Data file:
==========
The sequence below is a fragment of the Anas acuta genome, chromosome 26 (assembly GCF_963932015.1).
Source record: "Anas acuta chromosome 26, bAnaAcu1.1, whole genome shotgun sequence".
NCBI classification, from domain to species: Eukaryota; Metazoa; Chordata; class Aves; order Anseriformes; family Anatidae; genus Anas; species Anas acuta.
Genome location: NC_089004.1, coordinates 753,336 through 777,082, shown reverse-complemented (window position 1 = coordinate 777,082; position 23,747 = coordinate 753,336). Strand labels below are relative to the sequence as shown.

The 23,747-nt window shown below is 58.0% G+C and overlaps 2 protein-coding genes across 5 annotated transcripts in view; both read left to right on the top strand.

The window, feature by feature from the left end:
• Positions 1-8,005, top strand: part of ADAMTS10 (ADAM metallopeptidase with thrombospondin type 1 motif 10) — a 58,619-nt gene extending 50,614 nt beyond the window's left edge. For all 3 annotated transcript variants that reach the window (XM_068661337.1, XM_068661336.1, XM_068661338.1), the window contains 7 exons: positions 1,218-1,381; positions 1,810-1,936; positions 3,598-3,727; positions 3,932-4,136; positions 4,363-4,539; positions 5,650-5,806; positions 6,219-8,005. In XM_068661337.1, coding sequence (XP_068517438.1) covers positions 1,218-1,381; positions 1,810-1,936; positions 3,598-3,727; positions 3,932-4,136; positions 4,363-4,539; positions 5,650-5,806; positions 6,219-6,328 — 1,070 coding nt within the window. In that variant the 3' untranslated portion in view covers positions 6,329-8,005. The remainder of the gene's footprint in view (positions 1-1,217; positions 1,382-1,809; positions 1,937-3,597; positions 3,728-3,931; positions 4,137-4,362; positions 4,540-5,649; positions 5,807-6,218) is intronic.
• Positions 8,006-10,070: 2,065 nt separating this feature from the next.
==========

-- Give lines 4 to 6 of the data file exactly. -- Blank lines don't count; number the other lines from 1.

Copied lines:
Genome location: NC_089004.1, coordinates 753,336 through 777,082, shown reverse-complemented (window position 1 = coordinate 777,082; position 23,747 = coordinate 753,336). Strand labels below are relative to the sequence as shown.

The 23,747-nt window shown below is 58.0% G+C and overlaps 2 protein-coding genes across 5 annotated transcripts in view; both read left to right on the top strand.

The window, feature by feature from the left end: